Foreign Summer

By: Sebastian Osterland, Piper King and Peyton Amlin

Summer is essential throughout any time of life, it’s where the memories are made. But could you imagine spending summer in a foreign country? For Guadalupe and Rayko Pustavrh, no imagination is needed.

Guadalupe (15) and Rayko (13) Pustavrh are Argentine exchange students from Mendoza in Federal Hocking Middle and High School. You might be confused on the “summer” part, and that is because our winter is actually summer in Argentina, and so they are visiting us on their summer break. They’ve been coming to FH for four years now, after meeting the former FH superintendent and being persuaded to come to southeastern Ohio. Previously they had been going to Florida when they would come to the States.

 “Our father met George Wood and offered for us to come here, and we’ve been (visiting) here ever since,” Guada said.

After years of attending FH, Rayko and Guadalupe have begun to notice clear differences and similarities in culture. Like our own in southeastern Ohio, the Argentines, especially around Mendoza are heavy into folk music, but a difference is that it is paired with a tap-dance called Malambo. They love food staples such as Empanadas (basically a meat pie) Asado (a fancy BBQ cooked on  an open fire), and Dulce de leche (a sort of caramel that is very sweet). Unlike the towns in southeastern Ohio, Rayko and Guadalupe live in a bustling city that is full of tourism. The main attractions are the hiking trails, hundreds of wineries, restaurants, parks, clubs, shopping, and more. Their city includes some of the highest mountains: the Aconcaguas.

Rayko plays basketball and Guadalupe plays volleyball, which are both popular sports around here, but Rayko also plays soccer, one of the biggest culture staples in Argentina and really any South American country. 

“It’s not an obsession, it’s a passion!”

Speaking of sports, unlike how FH has teams attached to the school, Rayko and Guadalupe have no such thing, and instead access such activities through clubs that have many sports teams, and that play all-year round without seasons. But that’s not the only difference between FH and San Jose de Calazans. In Mendoza they have no school buses, and instead are driven or use the public bus. 

There is a school-wide behavioral point system, where students start out at 25 points, and each violation causes them to lose points, and if they lose enough points, they have to have a meeting with the school authorities and can get kicked out. Instead of moving to different classes, they all stay in one room together, and it’s the teachers who move to each class. They also have school uniforms, which consist of a green polo shirt, gray pants and white or black shoes. They have no lunch at school, and there is a morning shift of students who come from 6 a.m. –  1:00 p.m. and leave for lunch at home, and then another shift of students who attend from 1:00 p.m. to 6:00 p.m.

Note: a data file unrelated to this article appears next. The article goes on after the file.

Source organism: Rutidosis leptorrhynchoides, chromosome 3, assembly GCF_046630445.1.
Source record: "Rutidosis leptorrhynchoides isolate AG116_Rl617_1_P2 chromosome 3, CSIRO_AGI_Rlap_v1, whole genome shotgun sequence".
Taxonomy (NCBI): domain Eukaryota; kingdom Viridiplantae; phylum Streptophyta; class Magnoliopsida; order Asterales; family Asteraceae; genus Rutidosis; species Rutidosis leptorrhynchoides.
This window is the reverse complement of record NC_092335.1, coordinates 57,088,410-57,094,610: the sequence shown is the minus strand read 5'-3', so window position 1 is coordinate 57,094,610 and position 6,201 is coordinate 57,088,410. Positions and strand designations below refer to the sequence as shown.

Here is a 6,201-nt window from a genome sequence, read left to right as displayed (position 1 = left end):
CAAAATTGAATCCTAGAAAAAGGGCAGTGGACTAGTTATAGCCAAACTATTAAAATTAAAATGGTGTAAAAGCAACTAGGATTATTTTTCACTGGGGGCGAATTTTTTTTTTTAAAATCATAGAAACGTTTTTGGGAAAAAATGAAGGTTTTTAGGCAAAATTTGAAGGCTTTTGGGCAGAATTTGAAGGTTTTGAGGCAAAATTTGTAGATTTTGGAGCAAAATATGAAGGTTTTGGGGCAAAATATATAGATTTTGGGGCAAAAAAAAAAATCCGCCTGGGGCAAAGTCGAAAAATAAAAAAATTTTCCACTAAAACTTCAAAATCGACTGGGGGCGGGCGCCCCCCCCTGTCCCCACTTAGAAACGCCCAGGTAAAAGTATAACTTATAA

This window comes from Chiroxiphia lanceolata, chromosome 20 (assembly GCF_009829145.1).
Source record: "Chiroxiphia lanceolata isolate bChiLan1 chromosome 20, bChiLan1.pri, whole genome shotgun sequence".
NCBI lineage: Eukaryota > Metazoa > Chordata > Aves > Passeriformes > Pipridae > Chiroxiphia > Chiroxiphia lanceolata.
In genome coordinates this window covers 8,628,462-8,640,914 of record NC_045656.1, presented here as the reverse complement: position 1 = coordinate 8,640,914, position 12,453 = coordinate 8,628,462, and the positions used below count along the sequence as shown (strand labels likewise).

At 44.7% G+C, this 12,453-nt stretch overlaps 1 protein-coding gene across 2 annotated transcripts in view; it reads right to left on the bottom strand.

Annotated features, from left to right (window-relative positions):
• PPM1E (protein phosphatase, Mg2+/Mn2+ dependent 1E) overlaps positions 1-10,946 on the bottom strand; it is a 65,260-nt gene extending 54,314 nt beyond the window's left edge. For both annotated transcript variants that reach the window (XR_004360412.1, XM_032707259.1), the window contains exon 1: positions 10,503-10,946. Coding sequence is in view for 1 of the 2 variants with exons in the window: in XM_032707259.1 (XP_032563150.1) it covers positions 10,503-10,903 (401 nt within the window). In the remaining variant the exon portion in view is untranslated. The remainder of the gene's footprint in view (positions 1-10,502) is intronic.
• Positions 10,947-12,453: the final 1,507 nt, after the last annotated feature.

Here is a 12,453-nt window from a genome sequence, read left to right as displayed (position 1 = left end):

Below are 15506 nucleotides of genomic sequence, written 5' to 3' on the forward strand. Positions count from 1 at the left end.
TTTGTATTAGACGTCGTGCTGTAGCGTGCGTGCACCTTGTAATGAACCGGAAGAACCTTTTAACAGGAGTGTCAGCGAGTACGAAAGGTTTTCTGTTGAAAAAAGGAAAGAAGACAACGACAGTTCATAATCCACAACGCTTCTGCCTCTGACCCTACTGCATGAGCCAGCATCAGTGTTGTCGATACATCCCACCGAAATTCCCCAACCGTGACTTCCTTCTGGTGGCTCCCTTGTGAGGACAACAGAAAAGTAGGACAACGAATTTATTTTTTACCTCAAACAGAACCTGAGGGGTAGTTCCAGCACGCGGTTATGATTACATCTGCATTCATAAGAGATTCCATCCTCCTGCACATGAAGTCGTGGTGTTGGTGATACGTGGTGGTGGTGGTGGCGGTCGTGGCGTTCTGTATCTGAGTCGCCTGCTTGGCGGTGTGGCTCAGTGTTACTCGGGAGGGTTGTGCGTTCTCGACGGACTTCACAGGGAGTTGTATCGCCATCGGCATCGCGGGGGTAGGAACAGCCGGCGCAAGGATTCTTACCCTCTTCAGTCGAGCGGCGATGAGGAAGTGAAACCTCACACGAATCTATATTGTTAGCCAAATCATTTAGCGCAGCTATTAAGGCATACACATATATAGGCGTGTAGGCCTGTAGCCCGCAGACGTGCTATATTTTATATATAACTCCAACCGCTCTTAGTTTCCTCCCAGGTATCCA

Speaking of meals, they eat a lot later, and dinner is typically at 10:00 p.m. That’s not surprising as almost everything in Argentina has something to do with family, friends and togetherness. Sundays are more relaxed and family orientated.

“Every Sunday is a time to get together with friends and family, and to eat, have fun and play games.”

Another tradition that is strong in Argentina is the 15th birthday celebration for females: the quinceañera. Guada had a big party and her friends showered her in a gross concoction of eggs, oil, vinegar, and toilet water at midnight on her 15th birthday. This is typical and then girls either have a big party or take a trip abroad.  

Rayko explained that the males in Argentina have a special celebration for their 18th birthday that involves dying hair a week before their birthday and then shaving their head on their 18th birthday. 

While Argentina is a lot different than the States, most changes here are welcome ones. They love our local chili. They also like our school sports, celebrities such as Lebron James for Rayko, and Luke Combs for Guadalupe. Both are planning on staying for a full year at FH during their junior year. So next time you think of summer, think of spending summer in a different country.

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